Turning to the merits of these rejections, we agree with the examiner that this publication further buttresses the case of obviousness established by the other references relied upon in the rejections. The MICRO-TRAP publication reiterates that air flow within the work area in which asbestos is being removed must be controlled to keep potential contaminants in the work area in order to prevent their spreading throughout the entire building. The so-called exhaust theory ventilates the work area with the air exiting through the MICRO-TRAP unit, a HEPA filter. While this document may be considered cumulative to the Asbestos book reference, it does establish that one of ordinary skill in the art at the time of the present invention was well aware of the importance of ventilating the work area using a HEPA filter in order to prevent asbestos fiber contamination escaping the work area.
*19 The MICRO-TRAP document also discloses in Section 3.(A) of the "How To Use" section that an air turnover rate of fifteen minutes is desirable which is in the middle of the preferred range of the '111 patent. The MICRO-TRAP document also states in clause d. of the last page that the MICRO-TRAP filter unit can be used for other purposes, e.g., removing welding fumes. This is further evidence that those of ordinary skill in the asbestos removal art were well aware of other similar ventilation problems and would have routinely consulted other art areas where similar ventilation problems occur, In re Wood, supra. This buttresses the examiner's reliance upon the numerous secondary references from the ventilation art in general which establish the use of anti-back draft dampers or flaps to be well known in this field.
Patent owner argues on page 9 of the Reply Brief that the air turnover rate in the MICRO-TRAP publication "may result from recirculation within the work area." However, the MICRO-TRAP publication states on the first page that the MICRO-TRAP unit is used in such a manner that it ventilates the work area which eliminates the need for air-fed respirators. This is a clear indication that the unit is pulling fresh air into the work area from outside the work area as in the present invention and the Asbestos book reference. The subsequent discussion of air turnover in the document reasonably appears to be in the same context as in the present invention.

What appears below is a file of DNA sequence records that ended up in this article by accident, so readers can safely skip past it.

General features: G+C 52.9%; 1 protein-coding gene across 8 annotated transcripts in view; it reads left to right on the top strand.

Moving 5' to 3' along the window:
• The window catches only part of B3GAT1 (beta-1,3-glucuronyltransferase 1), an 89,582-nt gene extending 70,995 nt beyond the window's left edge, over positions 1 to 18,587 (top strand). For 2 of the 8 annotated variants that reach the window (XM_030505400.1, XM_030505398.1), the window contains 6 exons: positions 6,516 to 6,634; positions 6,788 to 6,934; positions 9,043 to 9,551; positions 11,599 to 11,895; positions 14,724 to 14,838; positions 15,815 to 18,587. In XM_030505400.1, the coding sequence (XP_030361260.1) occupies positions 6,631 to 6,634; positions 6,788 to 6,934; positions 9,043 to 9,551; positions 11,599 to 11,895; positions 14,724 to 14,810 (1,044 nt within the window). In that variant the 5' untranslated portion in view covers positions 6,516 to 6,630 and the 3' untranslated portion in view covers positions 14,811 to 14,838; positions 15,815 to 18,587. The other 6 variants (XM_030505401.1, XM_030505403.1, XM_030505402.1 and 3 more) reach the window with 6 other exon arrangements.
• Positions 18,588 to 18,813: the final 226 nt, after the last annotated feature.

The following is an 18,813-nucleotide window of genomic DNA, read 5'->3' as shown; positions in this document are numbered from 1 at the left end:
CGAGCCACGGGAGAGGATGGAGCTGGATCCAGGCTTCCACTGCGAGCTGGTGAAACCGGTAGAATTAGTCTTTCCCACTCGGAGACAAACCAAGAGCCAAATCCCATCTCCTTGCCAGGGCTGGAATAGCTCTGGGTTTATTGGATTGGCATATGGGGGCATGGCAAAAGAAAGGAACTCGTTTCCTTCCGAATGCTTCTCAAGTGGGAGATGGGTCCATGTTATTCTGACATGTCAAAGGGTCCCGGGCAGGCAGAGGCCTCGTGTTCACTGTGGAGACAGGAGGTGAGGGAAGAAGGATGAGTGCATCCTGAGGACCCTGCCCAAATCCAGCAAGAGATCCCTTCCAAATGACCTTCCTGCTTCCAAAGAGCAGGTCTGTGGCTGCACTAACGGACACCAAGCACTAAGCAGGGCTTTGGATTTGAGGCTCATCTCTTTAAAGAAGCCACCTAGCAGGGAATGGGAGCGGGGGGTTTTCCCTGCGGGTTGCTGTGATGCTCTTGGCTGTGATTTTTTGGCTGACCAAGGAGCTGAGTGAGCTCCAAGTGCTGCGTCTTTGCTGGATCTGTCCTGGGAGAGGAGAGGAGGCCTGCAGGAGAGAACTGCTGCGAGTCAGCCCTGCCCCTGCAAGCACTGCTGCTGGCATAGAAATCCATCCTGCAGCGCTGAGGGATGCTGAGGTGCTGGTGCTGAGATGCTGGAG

Rejection VI is affirmed.
In asserting the absence of a prima facie case of obviousness, the dissent focuses primarily on the disclosure of the Asbestos book reference. However, the rejections before us for review are based upon the combined disclosures of the Asbestos book reference and the various secondary references. The dissent states that none of the secondary references deal with the problem of external contamination of any type upon loss of negative pressure or disclose a sealing means responsive to loss of internal negative pressure.
As to the problem of external contamination upon loss of negative pressure, we point again to the Asbestos book reference for its disclosure that asbestos removal is to take place within a tent system having ventilation flaps which is operated under negative air pressure. The Asbestos book reference clearly conveys the concept that such an asbestos removal system must be operated in such a manner that external contamination of any type must be avoided. See also the MICRO-TRAP document. Powers and Strahan are two secondary references which disclose ventilation flaps which seal in response to lost of internal negative pressure. When the Asbestos book reference is considered together with such secondary references, we conclude that one of ordinary skill in the art would have been readily led or motivated to use such conventional ventilation flaps as those disclosed to be useful in the Asbestos book reference.
*20 The dissent raises the question of what is the level of skill in this art. As set forth in Custom Accessories Inc. v. Jeffrey-Allan Industries Inc., 807 F.2d 955, 1 USPQ2d 1196 (Fed.Cir.1986):